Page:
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Mainstream, VOL LVIII No 52, New Delhi, December 12, 2020

Mask Over Mask | L K Sharma

Friday 11 December 2020

by L K Sharma


I arrived, arrived at strange
unknowns in order to get
away from known knowns.
To turn a new leaf, begin
a new life as an exile.

Arrived at a place, far away
from familial familiarity to
live without the fear of being
found out by those like me.

Arrived to create a gulf between
past and present, between now
and then, between me and them.
.
Arrived to experience transition,
change, dislocation, alienation,
and anxiety of an exile. To feel
the pangs of separation. To define
and to be obsessed with identity.

Arrived on a dual mission,
to hide and to get noticed!
To stand out among curious
onlookers who mark me out
as the Other. To be at a place
where I see myself as not one
of Them. To get an idea of
Self. I clutch at any straw that
comes my way to help define
me against the non-me.

I love to be among strangers.
In a milling crowd of all like
me, it is hard to meditate on
crucial questions:
Who am I? Am I the same?

I masquerade as a hero without
a home, like in an exilic novel.
I store nostalgic memories to
be retailed to listeners, readers
and scholars studying the
Indian Diaspora. I take every
opportunity to talk of the
Home Away from Home.

I masquerade and observe
their reaction to my act,
no less professional than
that of an accomplished
actor, to watch whose
performance in theatre,
they pay. I love to see
their ways of seeing me.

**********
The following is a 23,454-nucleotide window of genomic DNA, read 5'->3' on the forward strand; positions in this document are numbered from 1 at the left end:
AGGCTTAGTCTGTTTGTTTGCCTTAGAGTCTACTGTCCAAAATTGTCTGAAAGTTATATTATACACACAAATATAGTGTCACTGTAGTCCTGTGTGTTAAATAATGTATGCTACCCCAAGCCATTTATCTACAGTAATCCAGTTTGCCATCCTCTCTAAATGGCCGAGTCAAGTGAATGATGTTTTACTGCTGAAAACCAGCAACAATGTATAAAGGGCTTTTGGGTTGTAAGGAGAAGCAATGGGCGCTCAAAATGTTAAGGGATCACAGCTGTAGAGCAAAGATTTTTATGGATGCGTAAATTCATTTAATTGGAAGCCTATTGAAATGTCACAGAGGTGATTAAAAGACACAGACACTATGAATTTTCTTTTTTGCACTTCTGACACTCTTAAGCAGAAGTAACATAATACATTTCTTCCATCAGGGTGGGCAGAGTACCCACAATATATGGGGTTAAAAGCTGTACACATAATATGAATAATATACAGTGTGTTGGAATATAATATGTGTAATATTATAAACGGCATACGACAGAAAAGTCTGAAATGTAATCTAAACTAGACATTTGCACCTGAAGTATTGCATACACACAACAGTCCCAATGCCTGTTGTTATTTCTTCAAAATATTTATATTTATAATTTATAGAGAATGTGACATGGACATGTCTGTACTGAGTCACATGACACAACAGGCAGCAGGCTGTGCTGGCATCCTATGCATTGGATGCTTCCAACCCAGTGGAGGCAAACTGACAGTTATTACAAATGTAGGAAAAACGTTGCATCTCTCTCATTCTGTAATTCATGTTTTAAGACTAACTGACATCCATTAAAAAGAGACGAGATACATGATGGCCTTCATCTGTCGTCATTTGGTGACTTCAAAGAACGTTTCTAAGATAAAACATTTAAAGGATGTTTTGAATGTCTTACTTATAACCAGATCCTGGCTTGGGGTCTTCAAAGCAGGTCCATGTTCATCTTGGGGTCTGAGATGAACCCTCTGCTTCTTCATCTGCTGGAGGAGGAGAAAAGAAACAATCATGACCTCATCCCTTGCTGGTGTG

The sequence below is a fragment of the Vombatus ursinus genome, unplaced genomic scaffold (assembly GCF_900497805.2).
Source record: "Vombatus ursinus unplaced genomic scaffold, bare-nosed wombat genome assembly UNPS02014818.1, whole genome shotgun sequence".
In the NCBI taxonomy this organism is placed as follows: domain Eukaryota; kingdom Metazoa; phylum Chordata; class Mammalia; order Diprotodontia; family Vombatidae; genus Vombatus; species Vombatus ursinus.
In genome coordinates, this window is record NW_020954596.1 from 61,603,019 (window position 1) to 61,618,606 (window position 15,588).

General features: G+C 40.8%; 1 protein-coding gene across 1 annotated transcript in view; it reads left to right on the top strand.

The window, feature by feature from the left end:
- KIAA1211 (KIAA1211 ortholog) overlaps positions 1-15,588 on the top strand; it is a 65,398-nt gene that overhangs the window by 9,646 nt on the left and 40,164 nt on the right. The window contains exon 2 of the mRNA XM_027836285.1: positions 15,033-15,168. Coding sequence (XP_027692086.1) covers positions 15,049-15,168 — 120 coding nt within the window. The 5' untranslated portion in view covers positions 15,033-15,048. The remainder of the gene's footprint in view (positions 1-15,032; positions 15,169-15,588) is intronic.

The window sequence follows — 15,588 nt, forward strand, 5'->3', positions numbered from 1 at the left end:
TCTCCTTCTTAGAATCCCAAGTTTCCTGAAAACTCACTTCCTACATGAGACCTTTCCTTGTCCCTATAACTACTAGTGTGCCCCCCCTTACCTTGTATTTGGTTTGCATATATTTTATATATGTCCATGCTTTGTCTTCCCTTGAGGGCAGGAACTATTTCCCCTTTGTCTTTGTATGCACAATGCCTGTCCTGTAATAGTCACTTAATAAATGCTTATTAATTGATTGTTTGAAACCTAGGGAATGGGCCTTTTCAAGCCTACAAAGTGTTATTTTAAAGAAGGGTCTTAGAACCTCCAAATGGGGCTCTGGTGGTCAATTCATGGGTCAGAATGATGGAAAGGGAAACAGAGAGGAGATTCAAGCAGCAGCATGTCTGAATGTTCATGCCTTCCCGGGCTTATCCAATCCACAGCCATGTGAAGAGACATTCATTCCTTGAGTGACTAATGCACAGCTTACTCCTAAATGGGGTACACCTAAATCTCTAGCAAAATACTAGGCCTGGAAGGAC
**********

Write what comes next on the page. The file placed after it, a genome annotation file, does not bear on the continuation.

In short, I masquerade.
My mask hides the face
and the fright of not being.
I accumulate multiple masks,
a mask for every reason, for
every season and occasion.

Then one day to my dismay
my mask gets merged with
million others, all seen hiding
the unseen. My identity gets
submerged in a composite whole.

I think of V. S. Naipaul who
felt let down when in the
crowds of Bombay, no one
paid any attention to him.
They all saw him as one of
them. This was too much
for the man from England to
bear. Naipaul was hurt by
the sudden loss of the sense
of his distinctive self

Having lost distinction and
assumed identity, I know
even less as to who am I?

My drill to act as an outsider
among the natives went waste.
They all are masks and I am
just another mask.

I spot a mask hiding beneath
a mask. A face covered with
two, one over the other, one
with the valve and the other
without it. Who is she? Is she
beautiful? Cannot see her as
she has a mask over mask.

Abruptly, the pantomime ends,
the curtain call is curtailed.
No one appears to take a bow
and win a standing ovation.

In the land of masks, faces are
expressionless, gestures are
frozen; physicality prohibited.

Masks march on. Mask after
mask. Mask after mask.
A carnival of masks is on but
songs and dances are missing.
Masks do not appear jovial.
All move slowly, cautiously.
It is like a funereal march.

Since all masquerade now, I am
lost in the crowd. In this new
world, like an angel in heaven,
I am no one in particular.

I have been found out
and am lost to me!

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